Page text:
What Happens in a Car Accident Investigation?

by Charles Harvey Allen on Jun. 14, 2019

Accident & Injury Accident & Injury  Car Accident 

Summary: Attorney Charles Allen discusses the process and key points of an investigation following a car accident.

If you’ve been injured in a car accident, you should always dial 9-1-1. The 9-1-1 emergency operator will send an ambulance to treat your injuries, as well as a police officer to perform a car accident investigation. Once the police officer completes his investigation, he prepares an accident report that contains a lot of important information that is needed to process your insurance claim. 

The police officer’s car accident investigation report typically documents the following information:

  • Statements from the drivers and passengers. The police officer will interview each driver and passenger about how the collision occurred. The officer will also inquire about whether anyone was injured. If you’re removed from the accident scene by ambulance before you have an opportunity to speak with the police officer, you can rest assured that the police officer will follow-up with you once your condition is stabilized.
  • Statements from eyewitnesses. The police officer will also interview any eyewitnesses to determine whether their observations are consistent with what the drivers and passengers have stated.
  • The resting places of the vehicles. The resting places of the vehicles usually provide information about how the collision occurred. For instance, if the vehicles are located on the shoulder of the road in a bumper-to-bumper straight line, that resting position might indicate to the police officer that the accident was a rear-end collision.
  • Damage to the vehicles. The police officer will inspect the damage to each vehicle. He will note whether the damage was slight, moderate, or severe. That information illustrates the severity of the collision impact. It also indicates how the collision might have occurred. For instance, if the damage is primarily located on the front end of your vehicle and the passenger side door of the at-fault driver’s vehicle, that might indicate that the at-fault driver failed to yield to your vehicle by turning left in front of you before you could avoid colliding with his vehicle.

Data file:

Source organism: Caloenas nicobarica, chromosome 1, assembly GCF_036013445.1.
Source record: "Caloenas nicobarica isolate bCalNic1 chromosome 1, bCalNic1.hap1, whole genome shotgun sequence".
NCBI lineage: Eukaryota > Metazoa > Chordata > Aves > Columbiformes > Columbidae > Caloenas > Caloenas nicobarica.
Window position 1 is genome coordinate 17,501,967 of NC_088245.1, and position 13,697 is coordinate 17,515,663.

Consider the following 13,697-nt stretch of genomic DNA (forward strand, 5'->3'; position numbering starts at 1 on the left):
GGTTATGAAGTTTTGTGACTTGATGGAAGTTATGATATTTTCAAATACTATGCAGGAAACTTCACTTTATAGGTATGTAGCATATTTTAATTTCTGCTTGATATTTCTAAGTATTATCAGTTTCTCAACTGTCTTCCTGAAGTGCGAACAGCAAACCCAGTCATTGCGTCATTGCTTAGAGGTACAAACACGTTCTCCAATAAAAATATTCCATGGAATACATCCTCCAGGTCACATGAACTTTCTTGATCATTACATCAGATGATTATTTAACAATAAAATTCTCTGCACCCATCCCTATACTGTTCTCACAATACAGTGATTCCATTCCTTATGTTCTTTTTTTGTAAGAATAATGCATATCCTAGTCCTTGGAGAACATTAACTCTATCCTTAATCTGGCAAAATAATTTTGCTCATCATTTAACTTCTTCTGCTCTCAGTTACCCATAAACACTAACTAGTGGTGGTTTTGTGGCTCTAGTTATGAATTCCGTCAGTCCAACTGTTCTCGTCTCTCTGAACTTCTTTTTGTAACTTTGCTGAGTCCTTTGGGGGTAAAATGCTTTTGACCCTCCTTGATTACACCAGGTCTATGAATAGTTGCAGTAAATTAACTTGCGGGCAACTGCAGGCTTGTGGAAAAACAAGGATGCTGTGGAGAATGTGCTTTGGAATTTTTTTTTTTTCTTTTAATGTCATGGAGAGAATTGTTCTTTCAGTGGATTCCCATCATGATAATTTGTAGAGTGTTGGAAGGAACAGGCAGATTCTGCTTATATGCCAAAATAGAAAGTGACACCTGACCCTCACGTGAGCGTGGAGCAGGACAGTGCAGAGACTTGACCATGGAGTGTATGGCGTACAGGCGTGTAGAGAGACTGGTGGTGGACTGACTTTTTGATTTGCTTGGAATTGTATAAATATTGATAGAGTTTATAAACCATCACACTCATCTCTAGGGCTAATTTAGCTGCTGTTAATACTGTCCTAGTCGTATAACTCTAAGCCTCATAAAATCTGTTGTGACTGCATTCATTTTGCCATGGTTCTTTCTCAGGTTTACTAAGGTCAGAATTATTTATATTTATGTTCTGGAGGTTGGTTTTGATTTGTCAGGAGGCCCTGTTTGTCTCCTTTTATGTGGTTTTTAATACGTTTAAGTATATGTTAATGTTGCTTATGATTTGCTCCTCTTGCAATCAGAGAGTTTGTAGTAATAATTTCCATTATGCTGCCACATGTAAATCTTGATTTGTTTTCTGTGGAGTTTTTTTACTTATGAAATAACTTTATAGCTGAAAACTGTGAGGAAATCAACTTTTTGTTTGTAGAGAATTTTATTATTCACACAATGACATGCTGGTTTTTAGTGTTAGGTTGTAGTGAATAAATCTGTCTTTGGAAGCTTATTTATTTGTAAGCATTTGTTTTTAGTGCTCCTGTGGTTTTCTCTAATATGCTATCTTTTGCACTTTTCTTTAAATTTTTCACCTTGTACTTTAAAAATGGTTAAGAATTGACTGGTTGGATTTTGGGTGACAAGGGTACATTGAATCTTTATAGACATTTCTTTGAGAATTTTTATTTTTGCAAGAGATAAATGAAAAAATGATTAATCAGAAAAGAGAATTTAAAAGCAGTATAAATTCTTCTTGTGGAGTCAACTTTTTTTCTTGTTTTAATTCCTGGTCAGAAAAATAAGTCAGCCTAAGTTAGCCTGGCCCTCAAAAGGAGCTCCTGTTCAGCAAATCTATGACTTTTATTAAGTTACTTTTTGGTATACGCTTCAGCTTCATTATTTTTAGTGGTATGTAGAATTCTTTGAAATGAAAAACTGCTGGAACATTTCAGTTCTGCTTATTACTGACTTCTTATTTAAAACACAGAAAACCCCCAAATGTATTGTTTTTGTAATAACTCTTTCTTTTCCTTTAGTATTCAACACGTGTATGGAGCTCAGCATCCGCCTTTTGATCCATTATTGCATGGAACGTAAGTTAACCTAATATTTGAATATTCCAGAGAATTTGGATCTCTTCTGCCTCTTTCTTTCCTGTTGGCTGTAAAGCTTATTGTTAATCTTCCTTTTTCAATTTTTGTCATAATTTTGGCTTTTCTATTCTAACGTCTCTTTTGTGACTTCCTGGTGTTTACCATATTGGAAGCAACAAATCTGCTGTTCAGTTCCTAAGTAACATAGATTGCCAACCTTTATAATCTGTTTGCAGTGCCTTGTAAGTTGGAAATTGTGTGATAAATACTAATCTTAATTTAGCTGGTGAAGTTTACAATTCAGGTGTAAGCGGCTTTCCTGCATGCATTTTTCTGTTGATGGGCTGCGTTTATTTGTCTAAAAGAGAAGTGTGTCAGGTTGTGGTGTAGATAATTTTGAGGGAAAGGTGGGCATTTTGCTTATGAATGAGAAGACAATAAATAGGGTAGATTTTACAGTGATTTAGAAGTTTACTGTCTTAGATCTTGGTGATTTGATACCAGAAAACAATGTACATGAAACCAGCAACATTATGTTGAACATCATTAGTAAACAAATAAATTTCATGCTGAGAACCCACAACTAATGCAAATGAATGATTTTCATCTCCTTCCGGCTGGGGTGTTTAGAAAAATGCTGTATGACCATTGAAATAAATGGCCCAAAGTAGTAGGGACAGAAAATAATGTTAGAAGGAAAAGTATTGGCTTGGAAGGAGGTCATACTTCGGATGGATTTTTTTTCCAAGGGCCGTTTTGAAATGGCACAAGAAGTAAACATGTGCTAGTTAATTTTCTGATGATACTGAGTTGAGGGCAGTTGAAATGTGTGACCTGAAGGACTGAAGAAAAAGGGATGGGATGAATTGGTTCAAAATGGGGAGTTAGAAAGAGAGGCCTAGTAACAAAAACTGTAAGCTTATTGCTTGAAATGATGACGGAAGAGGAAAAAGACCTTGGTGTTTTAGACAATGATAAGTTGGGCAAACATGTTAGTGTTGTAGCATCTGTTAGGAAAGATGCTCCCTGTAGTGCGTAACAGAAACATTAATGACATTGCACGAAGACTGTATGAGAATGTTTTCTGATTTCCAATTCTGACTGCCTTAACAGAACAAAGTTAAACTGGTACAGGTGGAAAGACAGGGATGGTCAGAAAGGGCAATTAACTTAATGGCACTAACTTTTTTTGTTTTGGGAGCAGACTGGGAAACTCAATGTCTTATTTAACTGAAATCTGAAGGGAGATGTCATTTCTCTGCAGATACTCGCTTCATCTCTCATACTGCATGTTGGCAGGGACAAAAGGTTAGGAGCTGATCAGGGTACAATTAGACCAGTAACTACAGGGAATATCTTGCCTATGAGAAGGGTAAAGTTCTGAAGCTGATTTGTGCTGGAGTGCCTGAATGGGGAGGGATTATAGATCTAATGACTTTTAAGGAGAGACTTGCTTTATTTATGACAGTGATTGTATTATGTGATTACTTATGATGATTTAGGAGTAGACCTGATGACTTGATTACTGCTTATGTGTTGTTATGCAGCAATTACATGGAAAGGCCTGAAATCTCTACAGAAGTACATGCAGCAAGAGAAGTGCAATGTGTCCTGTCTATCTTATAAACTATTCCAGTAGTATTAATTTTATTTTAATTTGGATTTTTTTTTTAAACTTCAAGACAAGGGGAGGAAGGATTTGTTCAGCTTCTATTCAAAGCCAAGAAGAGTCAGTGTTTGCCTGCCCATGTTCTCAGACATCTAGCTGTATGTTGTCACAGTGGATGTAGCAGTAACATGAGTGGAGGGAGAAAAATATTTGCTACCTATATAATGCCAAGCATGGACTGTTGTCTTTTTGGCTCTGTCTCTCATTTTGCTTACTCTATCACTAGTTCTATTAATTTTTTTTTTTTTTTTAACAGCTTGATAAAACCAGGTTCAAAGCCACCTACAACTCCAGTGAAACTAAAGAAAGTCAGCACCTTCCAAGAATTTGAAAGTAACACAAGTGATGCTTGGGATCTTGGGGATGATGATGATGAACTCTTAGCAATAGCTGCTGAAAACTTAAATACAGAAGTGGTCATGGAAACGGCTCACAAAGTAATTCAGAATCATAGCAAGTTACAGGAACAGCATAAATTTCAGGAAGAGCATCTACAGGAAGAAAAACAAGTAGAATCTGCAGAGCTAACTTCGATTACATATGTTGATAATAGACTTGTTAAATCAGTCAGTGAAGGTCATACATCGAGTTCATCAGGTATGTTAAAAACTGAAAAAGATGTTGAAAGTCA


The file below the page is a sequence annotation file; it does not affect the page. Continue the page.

• Insurance information and home address information. The police officer will collect each driver’s insurance information so that each driver can file claims with his or her respective insurance carriers. The report will also contain information about the drivers’ home addresses. That way, if you need to sue the at-fault driver to recover compensation for your losses, you know where to serve him or her with lawsuit papers.
  • Collision location. The police officer will document where the collision occurred. That way, your attorney can look-up the location on Google Street View and download photos from the collision site to use as illustrations for the insurance adjuster or the jury.

We urge you to contact a car accident lawyer if you’ve been injured in an auto accident. An attorney could order a copy of the police officer’s report and discuss all of the findings with you. Then, they will prepare a strategy to help you recover fair compensation for your losses.

What if the Police Officer’s Car Accident Investigation Report Contains Errors?